Imagine an early evening in the 1970s, somewhere in Provence, France. The late Julia Child is at her vacation home, taking inventory in her kitchen. Fresh, hand-picked ingredients, ever so abundant in the local markets, are heaped on her counters. Culinary confidence emanates from her heart and mind, straight to her fingertips.
Alas, it’s close to dinner time. But Julia looks out the window and gazes at the rolling lavender fields. She sighs. This is not just any sigh, but the curious exhale of a person who, at the moment, has just about had it. It’s that familiar epiphany when one recognizes a food rut has boiled over. Boeuf Bourguignon again!
Clearly, I made up the above scenario. But I can only guess this kind of thing happened to Julia–yes Julia–an icon of the epicurean world. She was, after all, human.
For those of us who are lesser kitchen mortals, we accept our home-grown kitchen ruts. We even relish our Tuna Melt Tuesdays, or our endless pasta-thons. These are the dishes we can prepare at home, reflexively, with little brain power. We forgive ourselves, because… life.
But now I’m in the throes of a personal food rut I can’t completely excuse: it’s an eating out one. A kind that, perhaps, should never happen.
My husband and I discovered a casual “indie” restaurant that suits us like no other. This eatery, in my opinion, matches Julia’s ingredient standards. Every offering is locally sourced, slightly offbeat and just plain delicious. The décor is what I would call industrial-yet-warm. Functional-yet-cool. Seating choices are either cozy or center-stage, but always coveted. It doesn’t matter where we sit, though. We go there for the food. We’d happily perch ourselves on a nearby street curb to indulge.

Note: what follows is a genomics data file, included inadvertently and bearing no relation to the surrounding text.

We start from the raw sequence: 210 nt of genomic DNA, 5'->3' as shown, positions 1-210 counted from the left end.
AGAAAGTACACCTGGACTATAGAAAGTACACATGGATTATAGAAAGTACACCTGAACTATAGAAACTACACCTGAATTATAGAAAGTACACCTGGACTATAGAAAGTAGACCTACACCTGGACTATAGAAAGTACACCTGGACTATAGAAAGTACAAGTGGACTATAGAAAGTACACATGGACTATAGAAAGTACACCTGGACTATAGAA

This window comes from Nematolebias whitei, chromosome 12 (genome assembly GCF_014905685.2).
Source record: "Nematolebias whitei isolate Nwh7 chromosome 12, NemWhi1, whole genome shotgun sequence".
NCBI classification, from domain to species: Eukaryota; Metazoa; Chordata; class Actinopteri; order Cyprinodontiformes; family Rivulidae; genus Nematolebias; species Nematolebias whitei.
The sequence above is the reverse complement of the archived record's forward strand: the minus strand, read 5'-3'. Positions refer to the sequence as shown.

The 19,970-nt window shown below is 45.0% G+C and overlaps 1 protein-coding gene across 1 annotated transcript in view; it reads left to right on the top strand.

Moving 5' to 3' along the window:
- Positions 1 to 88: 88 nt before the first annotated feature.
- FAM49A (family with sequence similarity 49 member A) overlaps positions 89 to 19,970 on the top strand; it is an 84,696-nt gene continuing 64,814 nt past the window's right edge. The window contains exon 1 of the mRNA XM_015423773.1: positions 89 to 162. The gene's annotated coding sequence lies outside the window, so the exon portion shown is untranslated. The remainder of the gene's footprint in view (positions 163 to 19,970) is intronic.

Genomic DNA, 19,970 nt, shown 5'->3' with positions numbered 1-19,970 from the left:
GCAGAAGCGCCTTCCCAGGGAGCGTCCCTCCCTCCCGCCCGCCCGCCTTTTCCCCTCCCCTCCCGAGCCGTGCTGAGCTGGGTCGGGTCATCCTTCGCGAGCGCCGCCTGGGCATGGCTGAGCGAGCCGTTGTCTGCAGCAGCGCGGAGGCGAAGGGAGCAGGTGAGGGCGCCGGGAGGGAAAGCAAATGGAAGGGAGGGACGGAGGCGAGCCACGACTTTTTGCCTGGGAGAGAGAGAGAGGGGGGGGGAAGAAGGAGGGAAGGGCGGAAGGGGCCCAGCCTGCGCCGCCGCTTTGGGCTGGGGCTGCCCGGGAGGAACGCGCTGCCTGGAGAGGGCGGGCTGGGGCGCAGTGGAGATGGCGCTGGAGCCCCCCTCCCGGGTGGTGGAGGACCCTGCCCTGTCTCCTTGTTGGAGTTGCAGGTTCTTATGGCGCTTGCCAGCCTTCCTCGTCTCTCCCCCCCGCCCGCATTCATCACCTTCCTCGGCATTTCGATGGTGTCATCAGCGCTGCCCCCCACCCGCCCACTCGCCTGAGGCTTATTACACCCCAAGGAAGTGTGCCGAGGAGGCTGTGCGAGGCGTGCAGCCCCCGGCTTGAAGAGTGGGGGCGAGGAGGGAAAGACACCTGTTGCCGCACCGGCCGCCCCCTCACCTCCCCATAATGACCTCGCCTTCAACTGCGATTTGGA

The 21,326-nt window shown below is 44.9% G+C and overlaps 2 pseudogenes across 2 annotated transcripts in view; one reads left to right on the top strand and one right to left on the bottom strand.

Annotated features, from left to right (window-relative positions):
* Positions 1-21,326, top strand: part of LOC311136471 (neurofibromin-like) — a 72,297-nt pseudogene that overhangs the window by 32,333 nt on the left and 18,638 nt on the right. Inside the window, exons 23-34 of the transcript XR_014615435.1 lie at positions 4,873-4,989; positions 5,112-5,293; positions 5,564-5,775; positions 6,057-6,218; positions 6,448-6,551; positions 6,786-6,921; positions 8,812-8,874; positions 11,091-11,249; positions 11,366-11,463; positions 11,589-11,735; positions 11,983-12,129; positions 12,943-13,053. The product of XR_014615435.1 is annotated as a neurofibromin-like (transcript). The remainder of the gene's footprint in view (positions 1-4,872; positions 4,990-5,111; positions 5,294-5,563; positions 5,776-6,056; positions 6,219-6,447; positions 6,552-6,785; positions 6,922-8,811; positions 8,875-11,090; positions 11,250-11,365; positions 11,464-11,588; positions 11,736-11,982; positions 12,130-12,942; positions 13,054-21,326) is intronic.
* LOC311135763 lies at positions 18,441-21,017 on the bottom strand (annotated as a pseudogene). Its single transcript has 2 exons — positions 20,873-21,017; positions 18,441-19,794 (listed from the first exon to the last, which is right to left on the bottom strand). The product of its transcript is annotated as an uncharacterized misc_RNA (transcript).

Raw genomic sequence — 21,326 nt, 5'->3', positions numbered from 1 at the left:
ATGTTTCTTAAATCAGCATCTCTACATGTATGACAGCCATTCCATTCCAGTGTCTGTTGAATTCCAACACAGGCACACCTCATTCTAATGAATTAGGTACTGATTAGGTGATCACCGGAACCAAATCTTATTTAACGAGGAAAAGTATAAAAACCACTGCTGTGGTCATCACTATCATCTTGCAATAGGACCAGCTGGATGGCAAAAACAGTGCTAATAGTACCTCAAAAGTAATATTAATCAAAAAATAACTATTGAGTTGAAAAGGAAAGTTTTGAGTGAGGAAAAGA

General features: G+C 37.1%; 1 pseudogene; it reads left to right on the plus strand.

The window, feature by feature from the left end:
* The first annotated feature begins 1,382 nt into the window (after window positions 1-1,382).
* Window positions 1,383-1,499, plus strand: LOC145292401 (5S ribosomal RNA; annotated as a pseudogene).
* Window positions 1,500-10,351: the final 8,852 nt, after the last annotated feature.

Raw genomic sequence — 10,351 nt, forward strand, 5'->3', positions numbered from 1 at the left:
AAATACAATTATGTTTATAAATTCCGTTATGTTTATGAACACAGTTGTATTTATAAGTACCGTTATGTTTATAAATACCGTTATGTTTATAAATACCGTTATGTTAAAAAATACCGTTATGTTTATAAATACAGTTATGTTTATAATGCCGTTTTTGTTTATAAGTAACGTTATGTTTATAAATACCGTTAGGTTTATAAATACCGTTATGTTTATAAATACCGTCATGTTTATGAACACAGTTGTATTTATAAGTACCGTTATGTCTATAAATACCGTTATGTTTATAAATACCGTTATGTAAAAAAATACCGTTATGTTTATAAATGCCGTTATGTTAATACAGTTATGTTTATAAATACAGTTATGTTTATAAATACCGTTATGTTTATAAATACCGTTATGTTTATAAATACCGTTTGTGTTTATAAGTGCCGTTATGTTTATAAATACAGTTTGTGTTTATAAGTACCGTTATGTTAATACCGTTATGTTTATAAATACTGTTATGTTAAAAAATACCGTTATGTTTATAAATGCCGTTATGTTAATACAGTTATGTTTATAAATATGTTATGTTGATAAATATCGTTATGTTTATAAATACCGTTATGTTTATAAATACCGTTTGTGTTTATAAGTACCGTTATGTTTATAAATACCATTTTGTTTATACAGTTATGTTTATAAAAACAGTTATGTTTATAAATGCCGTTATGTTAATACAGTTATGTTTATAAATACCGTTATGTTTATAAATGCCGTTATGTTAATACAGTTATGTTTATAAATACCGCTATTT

I have dubbed this restaurant The Place. We frequent it way too much. I realize many couples have go-to dining spots, but that’s not really the rut part of the equation. The repetitive ingredient is me: I choose the same menu item every time. Every single time.
My eat-and-repeat dish is a fried avocado taco smothered in watercress and other stuff I have yet to identify. The fried aspect might not sound gourmet, but oh man. Generous green chunks of nature’s superfood are coated with a thin layer of breaded heaven, and then gently dunked into simmering liquid gold for just the right amount of time.
I will not budge from this selection. Nope. I’ll never try another thing at The Place because one time I did. The veered-off dinner was tasty and great, but it was avocado-less. Not a spec of watercress passed my lips. So much regret to swallow. Never again.
Some friends tell me they, too, default to the same menu items at their own favorite dining spots. Like me, they glaze over when food servers recite the chef’s specials or catches of the day. We become laser focused on That One Dish.
I don’t know what this eating out inflexibility thing means. Are we creatures of habit? Stubborn? Unadventurous?
Then again, if something is delicious and makes you happy, then why not indulge with fixation? As our old friend Julia Child used to say, “Bon appetit!”
Hmm. Talk about ruts. She uttered that phrase a lot. Like, all the time. So there.